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  • Title: King John: Textual Introduction
  • Author: Michael Best
  • ISBN: 978-1-55058-410-3

    Copyright Michael Best. This text may be freely used for educational, non-profit purposes; for all other uses contact the Editor.
    Author: Michael Best
    Not Peer Reviewed

    King John: Textual Introduction

    Footnote: a question of authorship

    In his article, "King John Divided" (Literary and Linguistic Computing 19.2 [2004]: 181-95), Thomas Merriam argues that King John was written by two authors, one of whom displayed use of "stylistic markers" typical of Shakespeare, while the other's passages are clearly different. Merriam uses a number of statistical tests, employing "function words" (common words like"and," "I," "is," and so on) and other ways used to differentiate Shakespeare's usage from other writers. He refers to work by Gary Taylor in the Textual Companion to the Oxford Works (1986), and Elliott and Valenza (1996, 1988-89, 2001).

    The core of Merriam's conclusions is summed up in a table that lists passages by Shakespeare and "Non-Shakespeare" (184). An unexpected feature of this table is that it omits almost a third of the play: according to Merriam, 751 lines are by Shakespeare (28%), and 1156 lines by "non-Shakespeare" (42%). This leaves a total of 820 lines (30%) in a logical paradox, neither by Shakespeare nor not by Shakespeare. The table reads thus in simplified form--Merriam adds columns to provide act and scene lines from the Oxford and Arden editions, and lists potential sources for the passages; I have added a list of the passages his table omits, plus columns that add up the various totals and percentages.

    TLNs start TLN finish # of lines Authorship Total lines Percent
    146 290 145 Shakespeare
    407 503 97 Shakespeare
    1569 1850 282 Shakespeare
    1995 2164 170 Shakespeare
    2192 2248 57 Shakespeare 751 27.54%
    1 145 145 Non-Shakespeare
    291 406 116 Non-Shakespeare
    506 737 232 Non-Shakespeare
    997 1193 197 Non-Shakespeare
    1851 1994 144 Non-Shakespeare
    2249 2570 322 Non-Shakespeare 1156 42.39%
    738 996 259 Nobody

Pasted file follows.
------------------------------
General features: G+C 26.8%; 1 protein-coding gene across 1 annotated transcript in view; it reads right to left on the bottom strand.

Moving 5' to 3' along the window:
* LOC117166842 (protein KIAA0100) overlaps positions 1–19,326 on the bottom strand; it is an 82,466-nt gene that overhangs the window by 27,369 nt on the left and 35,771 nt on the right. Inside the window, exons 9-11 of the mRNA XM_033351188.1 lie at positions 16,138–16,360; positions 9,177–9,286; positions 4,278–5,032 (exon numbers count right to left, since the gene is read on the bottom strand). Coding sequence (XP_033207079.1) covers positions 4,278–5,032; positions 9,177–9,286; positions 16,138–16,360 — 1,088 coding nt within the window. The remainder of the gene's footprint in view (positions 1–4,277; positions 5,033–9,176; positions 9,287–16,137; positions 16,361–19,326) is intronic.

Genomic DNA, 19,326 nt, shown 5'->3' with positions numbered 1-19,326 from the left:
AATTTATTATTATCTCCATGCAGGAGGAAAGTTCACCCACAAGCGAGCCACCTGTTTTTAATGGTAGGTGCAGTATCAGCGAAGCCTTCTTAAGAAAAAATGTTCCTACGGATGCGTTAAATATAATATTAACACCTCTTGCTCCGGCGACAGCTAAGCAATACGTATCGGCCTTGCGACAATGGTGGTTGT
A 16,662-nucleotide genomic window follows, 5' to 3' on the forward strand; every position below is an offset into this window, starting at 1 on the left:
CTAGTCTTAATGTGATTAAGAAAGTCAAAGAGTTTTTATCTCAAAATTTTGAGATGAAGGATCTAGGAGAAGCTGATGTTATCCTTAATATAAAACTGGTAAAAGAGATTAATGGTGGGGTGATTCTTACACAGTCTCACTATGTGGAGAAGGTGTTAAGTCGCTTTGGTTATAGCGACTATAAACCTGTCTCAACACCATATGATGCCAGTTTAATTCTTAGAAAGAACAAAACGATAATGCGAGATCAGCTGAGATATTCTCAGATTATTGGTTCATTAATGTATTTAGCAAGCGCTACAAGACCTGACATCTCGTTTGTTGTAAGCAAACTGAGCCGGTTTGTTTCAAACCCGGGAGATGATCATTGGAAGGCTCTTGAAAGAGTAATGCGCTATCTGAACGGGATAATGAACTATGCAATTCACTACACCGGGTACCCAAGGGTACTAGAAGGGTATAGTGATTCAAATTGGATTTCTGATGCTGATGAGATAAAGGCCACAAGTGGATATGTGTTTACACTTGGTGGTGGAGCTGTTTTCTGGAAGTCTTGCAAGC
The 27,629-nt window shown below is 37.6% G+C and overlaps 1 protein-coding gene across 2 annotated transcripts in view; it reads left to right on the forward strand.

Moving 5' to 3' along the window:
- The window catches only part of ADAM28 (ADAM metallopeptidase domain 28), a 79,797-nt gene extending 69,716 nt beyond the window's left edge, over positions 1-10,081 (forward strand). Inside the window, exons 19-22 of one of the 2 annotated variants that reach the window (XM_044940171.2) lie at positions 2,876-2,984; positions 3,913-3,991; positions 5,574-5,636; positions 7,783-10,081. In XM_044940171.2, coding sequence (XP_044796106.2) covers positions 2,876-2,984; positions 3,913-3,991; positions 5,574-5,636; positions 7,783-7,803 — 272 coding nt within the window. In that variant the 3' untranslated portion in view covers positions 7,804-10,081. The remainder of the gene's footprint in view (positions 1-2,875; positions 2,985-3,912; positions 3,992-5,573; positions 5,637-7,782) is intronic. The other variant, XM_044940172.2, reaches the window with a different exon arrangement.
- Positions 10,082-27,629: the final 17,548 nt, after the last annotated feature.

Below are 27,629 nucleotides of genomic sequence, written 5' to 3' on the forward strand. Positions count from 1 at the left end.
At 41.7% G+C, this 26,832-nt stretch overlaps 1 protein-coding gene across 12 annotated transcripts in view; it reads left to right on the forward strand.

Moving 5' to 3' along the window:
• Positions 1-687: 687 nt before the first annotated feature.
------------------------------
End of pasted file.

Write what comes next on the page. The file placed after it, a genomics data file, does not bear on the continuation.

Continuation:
1194 1568 375 Nobody
    2165 2191 27 Nobody
    2571 2729 159 Nobody 820 30.07%
    2727 100%

    85 Statistical tests of the kind Merriam is employing must rely on sufficiently large chunks of data if they are to be meaningful. The table indicates that two of the passages attributed to Shakespeare are less than 100 lines in length (one, attributed to the paradoxical "Nobody" is only 27 lines long). The number of words in these passages is well under a thousand; Hugh Craig has established a block of 2,000 words as a statistically minimal sample of text for analysis of common words (Ellegård argues for a safer 4,000; qtd Craig and Kinney 27). Merriam's selection of smaller chunks, together with the omission of almost a third of the text, suggests that his statistics are vulnerable to precisely the kinds of normal variation that makes the samples invalid in statistical tests. Craig has run his own battery of tests on the two samples of "Shakespeare" and "Non-Shakespeare" from King John (but not on the missing "Nobody" samples, since they were not provided). His conclusion was that his tests do not give "any decided direction on the problem. They did not confirm the hypothesis, but they do not disconfirm it either" (private response to Merriam, 2009).

    In a more recent piece, "Feminine Endings in King John" (2009), Merriam returns to the fray with evidence from the frequency of feminine endings in the two strands of the play he has identified as "Shakespeare" and "not Shakespeare." In this piece the whole of the play is included, with a new table. Once again the play is divided into sections, some of which are clearly too short to be amenable to reliable statistical analysis:

    section authorship TLN start TLN end # of lines feminine endings percent
    [1] Not Shakespeare 1 56 48.5 2 4.12
    2 Shakespeare 57 290 227.5 32 14.07
    [3] Not Shakespeare 294 406 106 3 2.83
    4 Shakespeare 408 503 91 5 5.49
    [5] Not Shakespeare 506 737 222 9 4.05
    6 Shakespeare 738 770 32.5 2 6.15
    [7] Not Shakespeare 771 819 48.5 1 2.06
    8 Shakespeare 821 881 57 4 7.02
    [9] Not Shakespeare 882 919 38 1 2.63
    10 Shakespeare 922 996 74 2 2.7
    [11] Not Shakespeare 1000 1281 273 6 2.2
    [11a] Not Shakespeare 1061 1106 44.5 2 4.49
    12 Shakespeare 1285 1525 223 15 6.73
    [13] Not Shakespeare 1526 1568 43 2 4.65
    14 Shakespeare 1571 1715 133 15 11.28
    [15] Not Shakespeare 1718 1783 66 7 10.61
    16 Shakespeare 1785 1904 114.5 6 5.24
    [17] Not Shakespeare 1906 1994 88 7 7.95
    18 Shakespeare 1997 2143 138.5 2 1.44
    [19] Not Shakespeare 2144 2164 20.5 0 0
    20 Shakespeare 2167 2196 29 2 6.9
    [21] Not Shakespeare 2198 2233 35.5 0 0
    [22] Not Shakespeare 2234 2436 194.5 5 2.57
    23 Shakespeare 2440 2457 17 1 5.88
    [24] Not Shakespeare 2460 2633 154 2 1.3
    25 Shakespeare 2635 2674 37 3 8.11
    [26] Not Shakespeare 2675 2729 54 1 1.85

    The statistical impossibility of providing reliable percentages where there are -- to state the most obvious example -- three instances of a single feminine ending (one in a passage of only 17 lines), is clear.

    Merriam's contention that many plays in the period were collaborative is unquestionably accurate--the earlier plays on Henry VI almost certainly involve some degree of collaborative authorship. However, his division of King John into multiple, relatively short components, attributing these in part to two different hands, does not provide clear evidence of multiple authorship.